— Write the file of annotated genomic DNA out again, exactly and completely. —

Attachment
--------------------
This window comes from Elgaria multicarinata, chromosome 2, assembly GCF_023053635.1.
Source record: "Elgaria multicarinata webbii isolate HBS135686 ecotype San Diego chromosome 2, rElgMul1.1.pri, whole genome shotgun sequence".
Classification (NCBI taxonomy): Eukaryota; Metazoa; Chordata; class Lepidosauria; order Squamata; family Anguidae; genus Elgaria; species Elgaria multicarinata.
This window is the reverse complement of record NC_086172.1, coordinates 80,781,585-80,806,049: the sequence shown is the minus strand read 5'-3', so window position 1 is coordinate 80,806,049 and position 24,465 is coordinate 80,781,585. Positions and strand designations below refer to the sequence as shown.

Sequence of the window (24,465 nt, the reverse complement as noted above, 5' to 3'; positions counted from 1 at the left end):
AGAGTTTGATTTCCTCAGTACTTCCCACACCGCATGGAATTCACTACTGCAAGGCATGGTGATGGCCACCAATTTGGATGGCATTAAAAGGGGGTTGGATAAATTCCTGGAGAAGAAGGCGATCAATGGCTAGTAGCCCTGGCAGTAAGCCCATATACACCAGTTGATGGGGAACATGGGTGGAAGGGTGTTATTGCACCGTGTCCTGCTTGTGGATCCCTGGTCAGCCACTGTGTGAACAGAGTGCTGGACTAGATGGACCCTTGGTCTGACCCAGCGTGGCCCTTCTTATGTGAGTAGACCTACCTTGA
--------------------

This window comes from Elgaria multicarinata, chromosome 2, assembly GCF_023053635.1.
Source record: "Elgaria multicarinata webbii isolate HBS135686 ecotype San Diego chromosome 2, rElgMul1.1.pri, whole genome shotgun sequence".
Classification (NCBI taxonomy): Eukaryota; Metazoa; Chordata; class Lepidosauria; order Squamata; family Anguidae; genus Elgaria; species Elgaria multicarinata.
This window is the reverse complement of record NC_086172.1, coordinates 80,781,585-80,806,049: the sequence shown is the minus strand read 5'-3', so window position 1 is coordinate 80,806,049 and position 24,465 is coordinate 80,781,585. Positions and strand designations below refer to the sequence as shown.

Sequence of the window (24,465 nt, the reverse complement as noted above, 5' to 3'; positions counted from 1 at the left end):
AGAGTTTGATTTCCTCAGTACTTCCCACACCGCATGGAATTCACTACTGCAAGGCATGGTGATGGCCACCAATTTGGATGGCATTAAAAGGGGGTTGGATAAATTCCTGGAGAAGAAGGCGATCAATGGCTAGTAGCCCTGGCAGTAAGCCCATATACACCAGTTGATGGGGAACATGGGTGGAAGGGTGTTATTGCACCGTGTCCTGCTTGTGGATCCCTGGTCAGCCACTGTGTGAACAGAGTGCTGGACTAGATGGACCCTTGGTCTGACCCAGCGTGGCCCTTCTTATGTGAGTAGACCTACCTTGA